“Where’s Kono?” Danny asked, sliding in next to Steve at the fairy-light festooned bar.
“She had plans after work.” Chin took a long pull of his beer without looking up.
“Again? That’s the second time this week. She got some disreputable new boyfriend she’s too embarrassed to introduce us to?”
“Hey, don’t go projecting your own issues onto Kono, brah,” Steve said with a pleased little smirk.
Chin just signaled to the bartender. “Something like that. My round—what’re you having, Danny?”
It wasn’t until a week or so later that Danny got to see what “something like that” really meant. He was in one Honolulu’s fanciest restaurant with Steve—the heavy wood furniture and heavy damask tablecloths contrasting with the almost creepily light tread of the waiters. Not their usual kind of place, but then he’d been the one to bet Steve the best steak in the city he couldn’t take out the perp at fifty yards with a twenty-mile tail wind.
Stupid. He was clearly never going to learn about betting against Steve’s ninja skills. And now he was stuck watching Steve gleefully search the wine list for the most expensive bottle when he knew for a fact Steve didn’t even really like red wine.
Most everyone else in the place was as staid as they come—lots of pastel twin-sets and seersucker suits—so when something white and sparkly, maybe even fringed, crossed his line of vision, it brought Danny’s head up like a hunting dog.
He knew those slim shoulders, those endless legs, though he could count on one hand the times he’d seen them in a dress and shoes like that.
“Hey.” He flicked a piece of bread at Steve to get him to look up from the list of exorbitant beverages. “What’s Kono doing here?”
Steve frowned and craned his head to follow Danny’s gaze. Then his mouth flopped open in an almost comical way. “And what’s she doing with him?”
Danny peered at Kono’s companion, who he hadn’t really taken in before. The man was a good head shorter than Kono, full-faced and full-bellied, and, not to put too fine a point on it, old. Well, not ancient, but sixty-five at least, maybe a well-preserved seventy.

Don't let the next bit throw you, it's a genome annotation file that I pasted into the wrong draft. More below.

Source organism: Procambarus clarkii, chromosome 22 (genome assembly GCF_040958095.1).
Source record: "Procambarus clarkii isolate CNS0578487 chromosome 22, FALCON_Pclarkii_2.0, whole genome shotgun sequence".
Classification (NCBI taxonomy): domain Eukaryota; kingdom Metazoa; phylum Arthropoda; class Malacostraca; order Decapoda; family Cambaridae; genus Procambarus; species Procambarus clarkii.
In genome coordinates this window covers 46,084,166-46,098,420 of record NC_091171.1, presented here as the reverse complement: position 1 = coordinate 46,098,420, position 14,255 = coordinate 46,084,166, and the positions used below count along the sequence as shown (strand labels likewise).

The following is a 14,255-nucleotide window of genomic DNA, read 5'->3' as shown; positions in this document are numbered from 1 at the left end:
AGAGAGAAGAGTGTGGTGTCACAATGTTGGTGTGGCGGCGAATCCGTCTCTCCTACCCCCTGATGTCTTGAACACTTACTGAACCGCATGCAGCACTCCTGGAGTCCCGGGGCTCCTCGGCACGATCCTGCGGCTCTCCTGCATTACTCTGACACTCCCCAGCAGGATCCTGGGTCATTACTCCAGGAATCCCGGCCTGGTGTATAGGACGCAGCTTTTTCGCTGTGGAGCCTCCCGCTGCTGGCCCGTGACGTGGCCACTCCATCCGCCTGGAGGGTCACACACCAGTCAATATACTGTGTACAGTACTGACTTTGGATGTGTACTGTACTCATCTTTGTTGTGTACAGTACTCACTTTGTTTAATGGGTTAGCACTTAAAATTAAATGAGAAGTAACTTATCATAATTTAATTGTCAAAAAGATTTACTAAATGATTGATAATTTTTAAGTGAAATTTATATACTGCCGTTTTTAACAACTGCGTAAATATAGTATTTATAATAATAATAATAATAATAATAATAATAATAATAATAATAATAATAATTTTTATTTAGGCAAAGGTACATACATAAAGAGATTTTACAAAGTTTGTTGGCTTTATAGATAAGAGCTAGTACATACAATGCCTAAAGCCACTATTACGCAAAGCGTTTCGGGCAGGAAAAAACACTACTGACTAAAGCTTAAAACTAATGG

“You know that guy?”
Steve stared at him incredulously. “What? You live under a rock? Of course I know him. That’s Xavier Ackerman, the real estate developer. He owns about half the North Shore. He’s always in the news for some barely legal land deal or other.”
“And that’s who she’s been ditching us for?” Danny felt a bit slow on the uptake. But he looked again, and, sure enough, Ackerman’s hand was resting lightly but possessively on the small of Kono’s back as they made their way to their table. “She’s dating him?”
“It’s, uh, unexpected.” Steve had the air of someone trying to be fair. “His politics are kind of to the right of Attila the Hun. Not her usual taste in guys.”
Danny raised his eyebrows. “Understatement, Steven. C’mon, let’s get introduced.”
But as soon as he’d started to push his chair back from the table, Kono looked at them over her shoulder, as if she’d known they were there all along. She shook her head once, decisively, and turned away.
As soon as she and Ackerman had been seated, Danny’s phone chimed the arrival of a text.
I don’t know you. Not tonight.
“Here you go, boss,” Chin said, coming into Steve’s office. “Here’re the files you asked for.”
He startled slightly as Danny shut the door behind him.
“See, what we really want to know, my friend,” said Danny, moving in front of him to lean on Steve’s desk, arms crossed. “Is what the fuck?”
“Kono?” Steve tilted his chair back and raised his eyebrows. “Xavier Ackerman. This ringing any bells?”
Chin visible slumped. “Okay. She said I could tell you if you asked.”
“We’re asking. This is us asking,” Danny told him.
Chin dragged over a chair, like the story was going to take some telling. “So. You probably read that Ackerman got divorced recently?”
Danny hadn’t, but Steve nodded, so Chin went on. “He’s been dating up a storm—looking for the next Mrs. Ackerman, I guess. And he’s been making nice to local religious groups, too, since his latest project involves tearing up a sacred Hawaiian burial cave. He’s gotten permission from the landowners, but there’re still a lot of people who aren’t thrilled.”
“Kono among them, I would’ve thought,” Steve put in.
Chin pursed his lips, but went on with the story. “Anyway. That explains why Ackerman was at this benefit for preserving native artifacts. Kono was there too—she supports the group. He saw her, he was smitten, he asked her out.”
“And even though he’s what? twenty-five, thirty years older than her, and working against all the things she believes in, she was swept off her feet by his wrinkly-faced, pot-bellied charm?” Danny asked.
“Not exactly. She was going to say no. Of course she was. But then some people—never mind who—contacted her. They had—well, not entirely legal plans for getting Ackerman to change his mind about the development—and they wanted her, as someone who sympathized with their views—to get inside his defenses, help them bring him down.”
“That’s what she’s doing?” Steve was leaning forward now, elbows on the desk. The air in the room seemed to have gotten colder. Danny had been ready to unloose some serious ribbing about Kono’s taste in men. Not for this discussion of religious rights and guerrilla protests. This was too serious by half.
“Not exactly,” Chin said again. Danny wished he’d give up on the phrase already. “She told them she’d go out with him, try to get to know him—but only if they held off on their plans until she’d had the chance to try and convince him to change his mind herself.”
--gif by neropatti on tumblr